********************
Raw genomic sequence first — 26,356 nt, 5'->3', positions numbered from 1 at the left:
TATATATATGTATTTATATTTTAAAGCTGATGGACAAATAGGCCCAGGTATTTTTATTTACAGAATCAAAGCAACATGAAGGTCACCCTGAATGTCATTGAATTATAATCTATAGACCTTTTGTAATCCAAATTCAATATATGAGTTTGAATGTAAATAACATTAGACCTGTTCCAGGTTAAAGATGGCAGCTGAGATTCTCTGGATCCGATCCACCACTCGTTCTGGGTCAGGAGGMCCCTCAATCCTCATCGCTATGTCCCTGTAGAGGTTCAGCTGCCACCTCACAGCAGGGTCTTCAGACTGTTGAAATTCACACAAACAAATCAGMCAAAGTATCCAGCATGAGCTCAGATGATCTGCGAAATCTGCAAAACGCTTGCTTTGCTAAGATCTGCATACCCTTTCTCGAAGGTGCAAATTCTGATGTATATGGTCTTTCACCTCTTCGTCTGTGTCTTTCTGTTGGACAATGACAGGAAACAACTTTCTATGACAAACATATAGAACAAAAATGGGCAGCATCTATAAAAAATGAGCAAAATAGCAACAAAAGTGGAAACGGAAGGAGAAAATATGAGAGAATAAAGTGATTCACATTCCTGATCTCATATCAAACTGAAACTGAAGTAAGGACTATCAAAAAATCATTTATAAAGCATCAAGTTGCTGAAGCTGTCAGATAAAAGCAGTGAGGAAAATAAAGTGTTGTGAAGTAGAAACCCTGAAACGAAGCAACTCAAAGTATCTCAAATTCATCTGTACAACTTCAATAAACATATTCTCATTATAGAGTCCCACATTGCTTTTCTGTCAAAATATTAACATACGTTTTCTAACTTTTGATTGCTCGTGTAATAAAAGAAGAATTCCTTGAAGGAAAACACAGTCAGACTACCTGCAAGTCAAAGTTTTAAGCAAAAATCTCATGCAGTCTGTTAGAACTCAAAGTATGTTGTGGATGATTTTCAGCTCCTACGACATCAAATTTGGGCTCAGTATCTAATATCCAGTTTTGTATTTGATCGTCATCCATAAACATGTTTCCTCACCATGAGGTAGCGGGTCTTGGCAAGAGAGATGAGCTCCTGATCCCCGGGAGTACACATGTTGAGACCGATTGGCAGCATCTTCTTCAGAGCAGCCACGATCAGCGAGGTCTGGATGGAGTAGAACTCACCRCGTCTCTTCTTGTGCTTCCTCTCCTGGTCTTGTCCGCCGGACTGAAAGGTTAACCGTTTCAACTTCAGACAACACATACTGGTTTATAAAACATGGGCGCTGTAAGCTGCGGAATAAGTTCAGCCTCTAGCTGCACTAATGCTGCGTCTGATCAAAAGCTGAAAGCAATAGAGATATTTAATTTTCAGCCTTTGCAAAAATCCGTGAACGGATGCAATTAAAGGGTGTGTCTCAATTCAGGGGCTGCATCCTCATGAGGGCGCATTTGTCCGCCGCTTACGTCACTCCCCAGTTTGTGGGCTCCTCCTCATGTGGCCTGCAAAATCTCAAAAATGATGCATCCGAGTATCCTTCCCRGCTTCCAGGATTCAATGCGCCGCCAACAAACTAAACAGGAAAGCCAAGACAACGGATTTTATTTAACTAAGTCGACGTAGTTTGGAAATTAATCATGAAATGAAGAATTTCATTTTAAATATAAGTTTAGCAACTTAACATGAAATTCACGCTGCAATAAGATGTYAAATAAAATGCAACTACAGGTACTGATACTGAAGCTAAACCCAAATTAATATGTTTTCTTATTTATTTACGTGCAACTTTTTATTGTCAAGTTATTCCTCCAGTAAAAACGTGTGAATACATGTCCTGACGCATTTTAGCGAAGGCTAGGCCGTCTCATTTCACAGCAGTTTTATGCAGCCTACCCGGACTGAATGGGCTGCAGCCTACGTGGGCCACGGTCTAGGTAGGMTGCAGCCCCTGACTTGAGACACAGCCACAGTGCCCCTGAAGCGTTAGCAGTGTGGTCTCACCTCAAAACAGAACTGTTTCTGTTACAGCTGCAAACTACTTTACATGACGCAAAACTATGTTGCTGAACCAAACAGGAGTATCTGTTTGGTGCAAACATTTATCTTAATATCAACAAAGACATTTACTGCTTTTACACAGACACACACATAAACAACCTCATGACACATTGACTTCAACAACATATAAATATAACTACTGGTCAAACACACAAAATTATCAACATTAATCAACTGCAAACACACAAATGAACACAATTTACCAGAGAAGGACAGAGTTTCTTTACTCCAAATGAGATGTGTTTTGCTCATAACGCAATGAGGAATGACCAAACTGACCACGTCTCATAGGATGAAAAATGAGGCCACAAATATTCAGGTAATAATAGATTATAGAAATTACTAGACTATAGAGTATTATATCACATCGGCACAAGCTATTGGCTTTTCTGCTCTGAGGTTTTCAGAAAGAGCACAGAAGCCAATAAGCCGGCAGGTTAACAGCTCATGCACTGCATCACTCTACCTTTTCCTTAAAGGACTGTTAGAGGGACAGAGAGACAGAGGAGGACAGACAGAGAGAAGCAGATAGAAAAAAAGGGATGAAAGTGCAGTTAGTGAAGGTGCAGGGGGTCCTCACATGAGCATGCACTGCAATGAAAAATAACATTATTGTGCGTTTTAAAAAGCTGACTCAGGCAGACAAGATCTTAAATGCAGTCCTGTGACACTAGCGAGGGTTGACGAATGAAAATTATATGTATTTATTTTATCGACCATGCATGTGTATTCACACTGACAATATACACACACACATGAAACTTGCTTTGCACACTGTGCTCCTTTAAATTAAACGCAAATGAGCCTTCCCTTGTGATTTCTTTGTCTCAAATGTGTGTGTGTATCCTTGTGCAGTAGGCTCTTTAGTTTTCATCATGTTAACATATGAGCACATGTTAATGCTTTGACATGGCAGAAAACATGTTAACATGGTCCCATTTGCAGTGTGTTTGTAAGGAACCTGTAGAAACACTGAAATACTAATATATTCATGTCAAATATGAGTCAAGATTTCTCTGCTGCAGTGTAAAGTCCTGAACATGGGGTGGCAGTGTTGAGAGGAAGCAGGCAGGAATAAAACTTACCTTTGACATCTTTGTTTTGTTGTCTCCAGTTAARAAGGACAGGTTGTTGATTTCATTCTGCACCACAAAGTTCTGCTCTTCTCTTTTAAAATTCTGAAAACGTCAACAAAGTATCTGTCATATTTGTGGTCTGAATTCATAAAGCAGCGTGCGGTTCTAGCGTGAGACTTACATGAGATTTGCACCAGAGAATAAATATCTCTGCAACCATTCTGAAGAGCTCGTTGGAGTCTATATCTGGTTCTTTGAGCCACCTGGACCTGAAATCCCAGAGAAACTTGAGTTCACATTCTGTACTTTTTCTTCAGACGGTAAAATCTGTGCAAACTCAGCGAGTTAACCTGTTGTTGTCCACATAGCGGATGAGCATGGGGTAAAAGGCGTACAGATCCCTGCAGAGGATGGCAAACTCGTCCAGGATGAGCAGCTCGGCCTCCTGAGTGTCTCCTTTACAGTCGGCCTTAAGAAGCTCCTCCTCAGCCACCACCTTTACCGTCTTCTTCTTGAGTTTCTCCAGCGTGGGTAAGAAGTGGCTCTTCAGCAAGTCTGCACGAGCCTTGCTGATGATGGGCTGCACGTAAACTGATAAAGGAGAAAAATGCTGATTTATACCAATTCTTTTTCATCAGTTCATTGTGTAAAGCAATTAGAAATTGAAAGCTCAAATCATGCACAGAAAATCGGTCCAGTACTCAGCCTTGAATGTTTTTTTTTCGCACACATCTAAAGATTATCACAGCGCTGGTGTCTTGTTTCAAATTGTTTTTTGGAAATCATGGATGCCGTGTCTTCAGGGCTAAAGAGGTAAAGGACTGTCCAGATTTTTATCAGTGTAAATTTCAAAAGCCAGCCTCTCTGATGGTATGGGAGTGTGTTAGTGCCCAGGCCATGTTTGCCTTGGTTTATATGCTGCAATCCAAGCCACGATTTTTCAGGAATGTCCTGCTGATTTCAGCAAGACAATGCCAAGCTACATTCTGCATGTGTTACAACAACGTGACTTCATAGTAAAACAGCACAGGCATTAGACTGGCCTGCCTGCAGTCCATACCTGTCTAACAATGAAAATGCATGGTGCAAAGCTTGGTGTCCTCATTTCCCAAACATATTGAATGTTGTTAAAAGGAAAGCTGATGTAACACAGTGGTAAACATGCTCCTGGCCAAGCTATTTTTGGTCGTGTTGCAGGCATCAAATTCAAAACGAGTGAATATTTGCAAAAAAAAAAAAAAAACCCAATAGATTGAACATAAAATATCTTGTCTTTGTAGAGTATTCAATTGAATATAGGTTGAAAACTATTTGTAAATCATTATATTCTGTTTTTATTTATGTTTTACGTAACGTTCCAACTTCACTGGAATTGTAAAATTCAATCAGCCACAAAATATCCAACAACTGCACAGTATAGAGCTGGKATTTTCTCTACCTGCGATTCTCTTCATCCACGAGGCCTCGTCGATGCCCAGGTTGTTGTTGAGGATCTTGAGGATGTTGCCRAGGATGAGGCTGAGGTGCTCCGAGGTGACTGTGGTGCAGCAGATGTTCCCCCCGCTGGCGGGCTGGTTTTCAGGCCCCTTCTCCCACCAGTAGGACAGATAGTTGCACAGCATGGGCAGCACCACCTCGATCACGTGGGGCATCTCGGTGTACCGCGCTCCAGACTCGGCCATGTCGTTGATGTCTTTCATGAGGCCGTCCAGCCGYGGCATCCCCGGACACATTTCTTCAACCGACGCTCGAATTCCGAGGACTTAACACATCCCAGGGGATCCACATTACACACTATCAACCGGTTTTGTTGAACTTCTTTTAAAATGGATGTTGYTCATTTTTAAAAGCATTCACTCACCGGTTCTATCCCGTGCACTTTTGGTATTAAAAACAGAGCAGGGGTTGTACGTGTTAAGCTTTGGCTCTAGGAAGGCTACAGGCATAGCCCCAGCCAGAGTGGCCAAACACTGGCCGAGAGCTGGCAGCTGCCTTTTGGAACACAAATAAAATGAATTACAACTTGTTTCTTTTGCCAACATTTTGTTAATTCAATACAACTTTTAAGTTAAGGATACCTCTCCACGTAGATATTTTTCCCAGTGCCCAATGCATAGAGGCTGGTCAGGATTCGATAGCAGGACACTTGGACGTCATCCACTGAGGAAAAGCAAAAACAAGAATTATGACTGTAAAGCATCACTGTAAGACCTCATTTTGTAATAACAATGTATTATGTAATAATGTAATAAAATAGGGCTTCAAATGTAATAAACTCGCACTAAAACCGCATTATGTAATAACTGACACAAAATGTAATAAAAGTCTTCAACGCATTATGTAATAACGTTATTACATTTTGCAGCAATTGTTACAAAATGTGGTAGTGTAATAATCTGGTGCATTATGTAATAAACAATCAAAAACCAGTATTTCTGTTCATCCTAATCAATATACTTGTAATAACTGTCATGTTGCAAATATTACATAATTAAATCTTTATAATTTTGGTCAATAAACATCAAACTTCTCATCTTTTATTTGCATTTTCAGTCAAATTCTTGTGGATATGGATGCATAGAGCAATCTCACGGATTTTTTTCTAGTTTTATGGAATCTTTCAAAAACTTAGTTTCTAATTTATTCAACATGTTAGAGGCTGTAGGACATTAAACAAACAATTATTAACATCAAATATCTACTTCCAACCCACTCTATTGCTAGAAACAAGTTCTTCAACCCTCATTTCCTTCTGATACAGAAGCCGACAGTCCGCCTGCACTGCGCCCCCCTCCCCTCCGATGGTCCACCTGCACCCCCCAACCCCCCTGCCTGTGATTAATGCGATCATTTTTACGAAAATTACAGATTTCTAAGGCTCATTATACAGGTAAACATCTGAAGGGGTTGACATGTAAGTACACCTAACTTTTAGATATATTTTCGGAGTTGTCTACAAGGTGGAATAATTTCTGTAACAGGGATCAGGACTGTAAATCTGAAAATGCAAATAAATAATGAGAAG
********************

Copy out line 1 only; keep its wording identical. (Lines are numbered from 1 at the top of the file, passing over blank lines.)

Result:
Raw genomic sequence first — 26,356 nt, 5'->3', positions numbered from 1 at the left: